But some elements of the "friendly parent" provision that was set to be abolished will be kept, after lobbying that further consultation was needed on living arrangements, access and financial support.

In changes since the first draft of the bill was circulated last November, a threat to commit suicide has been removed as a specific definition of family violence. The definition now contains a general characterisation of harmful behaviour instead of an exhaustive listing, and provides examples of stalking, maiming pets and financial abuse.

The government said it had changed the definition because of concerns that references to suicide could heighten separation anxiety and mental health concerns for people experiencing family breakdown.

But the government insists that this kind of intentionally manipulative behaviour would still clearly fit within the description of "family violence". The proposed changes to the Family Law Act come after Labor MPs, particularly women, raised concerns that the Howard government laws had gone too far and were hurting vulnerable children.

The Howard reforms of 2006 placed greater emphasis on shared parenting when couples divorced.

Under Labor's amendments to the Family Law Act, the evidentiary burden on those seeking to show that a child faces a risk of violence has been eased after concerns that lawyers were advising clients against disclosing violence against them in case they were seen as an "unfriendly parent".

Mr McClelland said the Family Law Legislation Amendment Bill 2011 would create a safer and fairer family law system and prioritise the safety of children. "It will help people within the system to understand and recognise family violence and child abuse, and encourage them to act," he said.

He said the Family Violence Bill retained the substance of the shared parenting laws introduced in 2006 and continued to promote a child's right to a meaningful relationship with both parents, but emphasised that the best interests of the child must come first. "The government continues to support shared care but only where this is safe for the child," he said.

Retired family court judge Richard Chisholm said the bill was not a radical departure from the 2006 reforms.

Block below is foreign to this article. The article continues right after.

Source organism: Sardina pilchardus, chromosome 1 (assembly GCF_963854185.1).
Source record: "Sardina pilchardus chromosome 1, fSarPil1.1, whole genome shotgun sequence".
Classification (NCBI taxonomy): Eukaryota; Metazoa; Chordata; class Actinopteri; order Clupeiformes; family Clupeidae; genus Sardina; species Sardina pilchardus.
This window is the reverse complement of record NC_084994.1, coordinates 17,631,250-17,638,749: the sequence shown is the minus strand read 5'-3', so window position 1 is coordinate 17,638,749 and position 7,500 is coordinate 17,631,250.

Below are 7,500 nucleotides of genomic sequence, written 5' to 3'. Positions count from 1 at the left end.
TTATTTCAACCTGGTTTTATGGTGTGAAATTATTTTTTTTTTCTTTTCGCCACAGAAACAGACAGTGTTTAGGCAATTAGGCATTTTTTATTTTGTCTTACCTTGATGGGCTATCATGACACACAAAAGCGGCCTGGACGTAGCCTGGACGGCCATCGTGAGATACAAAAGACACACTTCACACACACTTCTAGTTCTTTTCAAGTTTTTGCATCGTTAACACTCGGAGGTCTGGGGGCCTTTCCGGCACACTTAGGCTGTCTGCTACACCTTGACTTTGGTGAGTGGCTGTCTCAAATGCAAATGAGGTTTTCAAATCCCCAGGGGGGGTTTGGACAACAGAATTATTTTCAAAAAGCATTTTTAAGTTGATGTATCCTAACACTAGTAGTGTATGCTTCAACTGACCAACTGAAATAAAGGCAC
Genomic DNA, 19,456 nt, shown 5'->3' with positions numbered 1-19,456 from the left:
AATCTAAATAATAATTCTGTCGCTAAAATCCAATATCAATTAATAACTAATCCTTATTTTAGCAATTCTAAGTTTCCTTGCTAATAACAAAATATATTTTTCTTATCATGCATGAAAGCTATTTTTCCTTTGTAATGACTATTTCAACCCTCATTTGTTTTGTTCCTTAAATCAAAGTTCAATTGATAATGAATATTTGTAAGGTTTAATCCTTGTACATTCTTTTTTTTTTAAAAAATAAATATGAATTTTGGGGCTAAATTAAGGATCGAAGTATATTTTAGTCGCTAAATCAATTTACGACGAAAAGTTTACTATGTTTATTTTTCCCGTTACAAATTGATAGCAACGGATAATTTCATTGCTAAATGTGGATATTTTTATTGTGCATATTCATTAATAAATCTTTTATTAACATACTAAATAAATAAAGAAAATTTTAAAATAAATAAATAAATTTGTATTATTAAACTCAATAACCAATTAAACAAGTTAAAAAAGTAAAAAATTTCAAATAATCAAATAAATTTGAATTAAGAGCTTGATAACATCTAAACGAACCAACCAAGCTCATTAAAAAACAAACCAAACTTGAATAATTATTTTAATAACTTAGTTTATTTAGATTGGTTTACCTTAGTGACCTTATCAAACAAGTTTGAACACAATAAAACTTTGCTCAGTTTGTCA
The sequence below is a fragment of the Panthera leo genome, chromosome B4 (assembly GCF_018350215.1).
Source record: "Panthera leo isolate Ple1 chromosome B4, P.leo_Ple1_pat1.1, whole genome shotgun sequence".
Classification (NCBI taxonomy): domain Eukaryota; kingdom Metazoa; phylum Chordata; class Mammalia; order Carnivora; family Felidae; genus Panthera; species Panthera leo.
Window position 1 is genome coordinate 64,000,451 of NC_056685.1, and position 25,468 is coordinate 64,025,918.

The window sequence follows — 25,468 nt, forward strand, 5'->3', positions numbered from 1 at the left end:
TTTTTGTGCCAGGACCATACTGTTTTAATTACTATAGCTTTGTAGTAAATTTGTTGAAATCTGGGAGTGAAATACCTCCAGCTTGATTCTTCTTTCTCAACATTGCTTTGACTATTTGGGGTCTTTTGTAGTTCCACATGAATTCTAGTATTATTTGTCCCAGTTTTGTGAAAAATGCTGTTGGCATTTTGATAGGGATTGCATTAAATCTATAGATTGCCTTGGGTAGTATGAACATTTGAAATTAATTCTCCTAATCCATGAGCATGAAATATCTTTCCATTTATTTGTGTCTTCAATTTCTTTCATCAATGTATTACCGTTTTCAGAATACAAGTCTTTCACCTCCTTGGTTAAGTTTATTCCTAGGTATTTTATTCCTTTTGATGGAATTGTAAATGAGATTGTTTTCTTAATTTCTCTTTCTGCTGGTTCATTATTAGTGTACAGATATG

"While there might be reasonable differences of opinion about some of the details, I believe that those who understand the way family law operates and who want to do the best thing for children will overwhelmingly agree that this bill will bring about a real improvement in the law," he said.

The West Australian
24 March 2011

Divorcees rap family law changes


Divorced parents' groups say proposed family law changes will swamp the courts with vexatious claims of family violence made by embittered ex-partners in custody disputes.

Brian Fisher, a spokesman for the Family Law Reform Association, said under the proposed changes, the definition of family violence would be left open-ended and become too subjective, making it easier for judges to restrict or terminate parental contact.

As an example, he said a woman could make an allegation that her estranged husband "raised his voice and I was scared", leaving it virtually impossible for the accused to challenge that claim.

The changes will also water down sanctions against partners who made false statements about their exes, which Mr Fisher said would only encourage further damaging and untrue claims to be made during ugly court battles.

So-called friendly parent provisions which require the Family Court to consider whether parents have fulfilled their obligation to encourage a healthy relationship between their child and the other parent will be removed.

Mr Fisher predicted the Family Court would be bogged down examining these allegations of family violence and be diverted from concentrating on more serious cases of actual violence and abuse.

He said there was no good reason for changes in the wake of the 2006 family law reforms encouraging shared parenting.

Other groups objecting to the changes include the Lone Fathers Association, Parents without Partners, the Non-Custodial Parents Party, Fairness in Child Support and the Shared Parenting Council.

The draft changes were released late last year for public consultation. The Government says the changes are designed to provide better protection for families and children at risk of violence.

Attorney-General Robert McClelland said last month more than 400 submissions had been received, with 73 per cent in favour of the changes. He said the level of interest showed there was a clear need to improve parts of family law.